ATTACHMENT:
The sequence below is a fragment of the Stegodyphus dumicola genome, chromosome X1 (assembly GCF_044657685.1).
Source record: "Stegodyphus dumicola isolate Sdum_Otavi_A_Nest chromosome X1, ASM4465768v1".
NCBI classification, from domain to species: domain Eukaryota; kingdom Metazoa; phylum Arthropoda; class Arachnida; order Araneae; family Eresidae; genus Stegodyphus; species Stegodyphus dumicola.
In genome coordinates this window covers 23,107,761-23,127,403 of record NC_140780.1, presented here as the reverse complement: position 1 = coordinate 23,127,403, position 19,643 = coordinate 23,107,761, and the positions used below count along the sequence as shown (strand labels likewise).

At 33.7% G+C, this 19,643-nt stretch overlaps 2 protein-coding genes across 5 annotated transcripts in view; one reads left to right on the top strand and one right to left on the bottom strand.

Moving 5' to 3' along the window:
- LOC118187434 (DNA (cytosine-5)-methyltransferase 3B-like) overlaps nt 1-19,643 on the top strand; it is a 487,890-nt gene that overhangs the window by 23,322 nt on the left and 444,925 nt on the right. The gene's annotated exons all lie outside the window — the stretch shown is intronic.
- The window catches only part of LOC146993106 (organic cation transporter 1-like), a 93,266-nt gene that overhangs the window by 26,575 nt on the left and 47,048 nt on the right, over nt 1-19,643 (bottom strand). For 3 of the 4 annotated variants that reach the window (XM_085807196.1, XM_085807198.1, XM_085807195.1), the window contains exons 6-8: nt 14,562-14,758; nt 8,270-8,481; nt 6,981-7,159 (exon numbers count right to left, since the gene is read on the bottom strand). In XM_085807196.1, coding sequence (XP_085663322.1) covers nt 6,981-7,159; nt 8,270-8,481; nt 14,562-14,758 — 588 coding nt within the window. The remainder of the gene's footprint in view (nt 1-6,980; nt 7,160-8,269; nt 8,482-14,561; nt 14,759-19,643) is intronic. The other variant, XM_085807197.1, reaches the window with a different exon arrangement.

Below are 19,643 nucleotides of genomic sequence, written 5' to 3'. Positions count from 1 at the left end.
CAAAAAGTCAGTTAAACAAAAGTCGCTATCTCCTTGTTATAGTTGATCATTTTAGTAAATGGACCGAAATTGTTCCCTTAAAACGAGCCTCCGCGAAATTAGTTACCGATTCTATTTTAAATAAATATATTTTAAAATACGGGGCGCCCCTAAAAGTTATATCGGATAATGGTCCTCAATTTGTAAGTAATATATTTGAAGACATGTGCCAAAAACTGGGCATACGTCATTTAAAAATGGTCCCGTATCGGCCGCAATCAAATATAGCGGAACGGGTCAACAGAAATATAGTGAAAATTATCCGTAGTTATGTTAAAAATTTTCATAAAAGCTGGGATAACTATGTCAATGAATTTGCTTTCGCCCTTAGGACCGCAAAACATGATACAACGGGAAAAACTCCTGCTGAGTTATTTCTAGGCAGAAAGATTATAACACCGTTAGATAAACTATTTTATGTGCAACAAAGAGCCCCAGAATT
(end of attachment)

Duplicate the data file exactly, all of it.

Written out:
The sequence below is a fragment of the Stegodyphus dumicola genome, chromosome X1 (assembly GCF_044657685.1).
Source record: "Stegodyphus dumicola isolate Sdum_Otavi_A_Nest chromosome X1, ASM4465768v1".
NCBI classification, from domain to species: domain Eukaryota; kingdom Metazoa; phylum Arthropoda; class Arachnida; order Araneae; family Eresidae; genus Stegodyphus; species Stegodyphus dumicola.
In genome coordinates this window covers 23,107,761-23,127,403 of record NC_140780.1, presented here as the reverse complement: position 1 = coordinate 23,127,403, position 19,643 = coordinate 23,107,761, and the positions used below count along the sequence as shown (strand labels likewise).

At 33.7% G+C, this 19,643-nt stretch overlaps 2 protein-coding genes across 5 annotated transcripts in view; one reads left to right on the top strand and one right to left on the bottom strand.

Moving 5' to 3' along the window:
- LOC118187434 (DNA (cytosine-5)-methyltransferase 3B-like) overlaps nt 1-19,643 on the top strand; it is a 487,890-nt gene that overhangs the window by 23,322 nt on the left and 444,925 nt on the right. The gene's annotated exons all lie outside the window — the stretch shown is intronic.
- The window catches only part of LOC146993106 (organic cation transporter 1-like), a 93,266-nt gene that overhangs the window by 26,575 nt on the left and 47,048 nt on the right, over nt 1-19,643 (bottom strand). For 3 of the 4 annotated variants that reach the window (XM_085807196.1, XM_085807198.1, XM_085807195.1), the window contains exons 6-8: nt 14,562-14,758; nt 8,270-8,481; nt 6,981-7,159 (exon numbers count right to left, since the gene is read on the bottom strand). In XM_085807196.1, coding sequence (XP_085663322.1) covers nt 6,981-7,159; nt 8,270-8,481; nt 14,562-14,758 — 588 coding nt within the window. The remainder of the gene's footprint in view (nt 1-6,980; nt 7,160-8,269; nt 8,482-14,561; nt 14,759-19,643) is intronic. The other variant, XM_085807197.1, reaches the window with a different exon arrangement.

Below are 19,643 nucleotides of genomic sequence, written 5' to 3'. Positions count from 1 at the left end.
CAAAAAGTCAGTTAAACAAAAGTCGCTATCTCCTTGTTATAGTTGATCATTTTAGTAAATGGACCGAAATTGTTCCCTTAAAACGAGCCTCCGCGAAATTAGTTACCGATTCTATTTTAAATAAATATATTTTAAAATACGGGGCGCCCCTAAAAGTTATATCGGATAATGGTCCTCAATTTGTAAGTAATATATTTGAAGACATGTGCCAAAAACTGGGCATACGTCATTTAAAAATGGTCCCGTATCGGCCGCAATCAAATATAGCGGAACGGGTCAACAGAAATATAGTGAAAATTATCCGTAGTTATGTTAAAAATTTTCATAAAAGCTGGGATAACTATGTCAATGAATTTGCTTTCGCCCTTAGGACCGCAAAACATGATACAACGGGAAAAACTCCTGCTGAGTTATTTCTAGGCAGAAAGATTATAACACCGTTAGATAAACTATTTTATGTGCAACAAAGAGCCCCAGAATT